Backflushing inventory is a simplified approach to assigning production costs to products.
Simple, right? Wrong.
Backflushing is a challenging and complex method — though some businesses might call it a saving grace — of handling the technicalities of accounting for products and inventory. But let’s take it from the top.
The backflushing strategy involves recording inventory transactions after the completion of the production process. The term describes the retrospective incorporation of costs into the system. That’s because the costs associated with the manufacturing of goods are calculated only after production is complete.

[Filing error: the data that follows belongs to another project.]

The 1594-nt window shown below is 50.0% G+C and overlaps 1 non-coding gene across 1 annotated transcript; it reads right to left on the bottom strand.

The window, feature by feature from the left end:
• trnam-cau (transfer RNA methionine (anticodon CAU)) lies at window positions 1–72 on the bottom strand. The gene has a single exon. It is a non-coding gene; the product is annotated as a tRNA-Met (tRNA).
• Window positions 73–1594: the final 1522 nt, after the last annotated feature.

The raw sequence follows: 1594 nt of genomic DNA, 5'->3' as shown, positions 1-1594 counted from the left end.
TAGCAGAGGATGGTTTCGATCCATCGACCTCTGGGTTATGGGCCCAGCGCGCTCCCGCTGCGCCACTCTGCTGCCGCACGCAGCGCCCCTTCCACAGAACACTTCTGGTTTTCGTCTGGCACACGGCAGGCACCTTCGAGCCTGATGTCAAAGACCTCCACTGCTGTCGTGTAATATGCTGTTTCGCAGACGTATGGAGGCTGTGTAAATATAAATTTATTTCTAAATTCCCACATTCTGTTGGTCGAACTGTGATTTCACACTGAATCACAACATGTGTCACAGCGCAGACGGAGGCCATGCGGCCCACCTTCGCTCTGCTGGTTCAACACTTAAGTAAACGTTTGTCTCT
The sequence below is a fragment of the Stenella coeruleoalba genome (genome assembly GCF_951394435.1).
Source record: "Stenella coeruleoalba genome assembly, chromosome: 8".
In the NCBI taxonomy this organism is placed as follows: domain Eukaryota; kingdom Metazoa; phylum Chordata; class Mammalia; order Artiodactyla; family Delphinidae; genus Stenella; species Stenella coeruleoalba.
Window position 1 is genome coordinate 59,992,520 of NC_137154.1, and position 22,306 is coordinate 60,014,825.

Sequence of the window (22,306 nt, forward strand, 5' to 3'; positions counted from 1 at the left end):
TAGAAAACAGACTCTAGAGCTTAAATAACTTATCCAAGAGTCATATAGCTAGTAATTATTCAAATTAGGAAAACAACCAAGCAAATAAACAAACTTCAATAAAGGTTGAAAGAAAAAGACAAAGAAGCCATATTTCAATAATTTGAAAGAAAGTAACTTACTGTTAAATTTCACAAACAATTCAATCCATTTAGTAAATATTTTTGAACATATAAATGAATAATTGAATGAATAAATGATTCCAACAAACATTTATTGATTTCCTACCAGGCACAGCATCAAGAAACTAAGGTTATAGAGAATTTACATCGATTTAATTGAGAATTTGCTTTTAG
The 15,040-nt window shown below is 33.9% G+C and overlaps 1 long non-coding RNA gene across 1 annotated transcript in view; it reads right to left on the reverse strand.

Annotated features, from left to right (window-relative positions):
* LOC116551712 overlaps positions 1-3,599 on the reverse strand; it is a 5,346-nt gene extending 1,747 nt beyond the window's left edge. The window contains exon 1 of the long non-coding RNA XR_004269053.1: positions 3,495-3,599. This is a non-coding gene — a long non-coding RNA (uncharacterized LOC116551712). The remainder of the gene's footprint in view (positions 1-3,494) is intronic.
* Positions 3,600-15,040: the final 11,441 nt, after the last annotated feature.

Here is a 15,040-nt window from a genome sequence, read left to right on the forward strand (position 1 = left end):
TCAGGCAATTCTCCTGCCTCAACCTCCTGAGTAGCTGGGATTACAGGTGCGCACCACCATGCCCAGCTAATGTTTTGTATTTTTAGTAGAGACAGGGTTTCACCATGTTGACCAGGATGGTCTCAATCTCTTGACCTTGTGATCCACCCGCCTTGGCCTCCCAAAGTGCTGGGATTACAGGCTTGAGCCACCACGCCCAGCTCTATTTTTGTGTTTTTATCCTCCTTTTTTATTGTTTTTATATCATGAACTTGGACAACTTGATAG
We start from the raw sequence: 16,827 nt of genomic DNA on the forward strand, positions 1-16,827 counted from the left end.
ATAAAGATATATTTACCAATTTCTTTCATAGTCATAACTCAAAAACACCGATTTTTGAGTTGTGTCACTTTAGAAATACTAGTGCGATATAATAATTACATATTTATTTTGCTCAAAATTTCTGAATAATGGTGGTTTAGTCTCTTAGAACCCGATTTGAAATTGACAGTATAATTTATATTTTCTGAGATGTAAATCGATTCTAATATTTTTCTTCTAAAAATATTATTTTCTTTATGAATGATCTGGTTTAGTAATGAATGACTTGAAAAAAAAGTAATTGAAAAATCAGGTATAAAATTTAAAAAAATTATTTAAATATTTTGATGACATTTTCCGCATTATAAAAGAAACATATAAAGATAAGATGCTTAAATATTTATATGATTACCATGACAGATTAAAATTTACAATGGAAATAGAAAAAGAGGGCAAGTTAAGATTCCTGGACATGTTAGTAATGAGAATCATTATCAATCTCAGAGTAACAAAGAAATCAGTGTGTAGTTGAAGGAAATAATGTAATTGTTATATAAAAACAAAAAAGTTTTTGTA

Pompous etymology aside, the advantages of backflushing inventory range from reduced transaction costs to more timely financial reporting to an improved cash flow. And, just like Céline Dion’s heart, the list of backflushing benefits will go on.
If you’re looking to find out why Rose didn’t make room for Jack on that floating door, we don’t know. But if you’re looking for answers to questions like “What exactly is backflushing inventory? How to manage backflushing inventory? And what’s the big deal anyway?”, you’re in the right place.